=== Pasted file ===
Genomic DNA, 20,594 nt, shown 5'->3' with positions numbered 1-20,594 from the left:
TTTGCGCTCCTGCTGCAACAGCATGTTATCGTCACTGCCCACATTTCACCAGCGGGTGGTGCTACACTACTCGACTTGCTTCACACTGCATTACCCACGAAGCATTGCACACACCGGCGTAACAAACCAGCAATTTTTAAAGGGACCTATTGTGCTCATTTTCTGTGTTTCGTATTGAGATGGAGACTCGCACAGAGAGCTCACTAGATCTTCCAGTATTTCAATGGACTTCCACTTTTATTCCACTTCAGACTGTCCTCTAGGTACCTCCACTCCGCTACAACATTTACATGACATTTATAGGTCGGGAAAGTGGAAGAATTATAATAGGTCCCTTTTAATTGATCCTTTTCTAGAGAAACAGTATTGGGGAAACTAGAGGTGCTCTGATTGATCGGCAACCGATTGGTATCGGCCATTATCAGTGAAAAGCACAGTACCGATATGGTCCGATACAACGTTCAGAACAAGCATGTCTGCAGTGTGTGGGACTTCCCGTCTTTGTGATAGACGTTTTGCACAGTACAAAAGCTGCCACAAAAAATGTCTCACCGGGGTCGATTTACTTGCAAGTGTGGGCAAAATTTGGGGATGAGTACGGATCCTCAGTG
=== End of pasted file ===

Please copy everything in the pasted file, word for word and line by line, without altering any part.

Genomic DNA, 20,594 nt, shown 5'->3' with positions numbered 1-20,594 from the left:
TTTGCGCTCCTGCTGCAACAGCATGTTATCGTCACTGCCCACATTTCACCAGCGGGTGGTGCTACACTACTCGACTTGCTTCACACTGCATTACCCACGAAGCATTGCACACACCGGCGTAACAAACCAGCAATTTTTAAAGGGACCTATTGTGCTCATTTTCTGTGTTTCGTATTGAGATGGAGACTCGCACAGAGAGCTCACTAGATCTTCCAGTATTTCAATGGACTTCCACTTTTATTCCACTTCAGACTGTCCTCTAGGTACCTCCACTCCGCTACAACATTTACATGACATTTATAGGTCGGGAAAGTGGAAGAATTATAATAGGTCCCTTTTAATTGATCCTTTTCTAGAGAAACAGTATTGGGGAAACTAGAGGTGCTCTGATTGATCGGCAACCGATTGGTATCGGCCATTATCAGTGAAAAGCACAGTACCGATATGGTCCGATACAACGTTCAGAACAAGCATGTCTGCAGTGTGTGGGACTTCCCGTCTTTGTGATAGACGTTTTGCACAGTACAAAAGCTGCCACAAAAAATGTCTCACCGGGGTCGATTTACTTGCAAGTGTGGGCAAAATTTGGGGATGAGTACGGATCCTCAGTG